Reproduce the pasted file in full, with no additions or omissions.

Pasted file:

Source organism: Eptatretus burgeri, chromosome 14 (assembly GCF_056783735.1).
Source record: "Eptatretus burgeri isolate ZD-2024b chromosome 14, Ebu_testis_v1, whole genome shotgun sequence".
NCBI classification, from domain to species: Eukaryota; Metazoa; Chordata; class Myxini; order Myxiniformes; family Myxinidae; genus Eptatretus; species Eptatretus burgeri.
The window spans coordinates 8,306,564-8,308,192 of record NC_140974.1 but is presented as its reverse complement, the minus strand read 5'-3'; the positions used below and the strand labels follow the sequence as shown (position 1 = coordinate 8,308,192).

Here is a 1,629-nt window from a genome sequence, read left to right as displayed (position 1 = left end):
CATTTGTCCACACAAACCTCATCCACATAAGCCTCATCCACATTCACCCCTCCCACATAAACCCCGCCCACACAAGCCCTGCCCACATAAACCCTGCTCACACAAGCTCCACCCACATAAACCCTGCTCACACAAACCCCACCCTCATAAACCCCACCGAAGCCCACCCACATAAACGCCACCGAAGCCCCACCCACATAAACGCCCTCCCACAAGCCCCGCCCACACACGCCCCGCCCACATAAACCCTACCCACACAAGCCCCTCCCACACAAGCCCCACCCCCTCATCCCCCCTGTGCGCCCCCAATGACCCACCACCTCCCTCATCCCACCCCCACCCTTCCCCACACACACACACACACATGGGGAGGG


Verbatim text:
Source organism: Eptatretus burgeri, chromosome 14 (assembly GCF_056783735.1).
Source record: "Eptatretus burgeri isolate ZD-2024b chromosome 14, Ebu_testis_v1, whole genome shotgun sequence".
NCBI classification, from domain to species: Eukaryota; Metazoa; Chordata; class Myxini; order Myxiniformes; family Myxinidae; genus Eptatretus; species Eptatretus burgeri.
The window spans coordinates 8,306,564-8,308,192 of record NC_140974.1 but is presented as its reverse complement, the minus strand read 5'-3'; the positions used below and the strand labels follow the sequence as shown (position 1 = coordinate 8,308,192).

Here is a 1,629-nt window from a genome sequence, read left to right as displayed (position 1 = left end):
CATTTGTCCACACAAACCTCATCCACATAAGCCTCATCCACATTCACCCCTCCCACATAAACCCCGCCCACACAAGCCCTGCCCACATAAACCCTGCTCACACAAGCTCCACCCACATAAACCCTGCTCACACAAACCCCACCCTCATAAACCCCACCGAAGCCCACCCACATAAACGCCACCGAAGCCCCACCCACATAAACGCCCTCCCACAAGCCCCGCCCACACACGCCCCGCCCACATAAACCCTACCCACACAAGCCCCTCCCACACAAGCCCCACCCCCTCATCCCCCCTGTGCGCCCCCAATGACCCACCACCTCCCTCATCCCACCCCCACCCTTCCCCACACACACACACACACATGGGGAGGG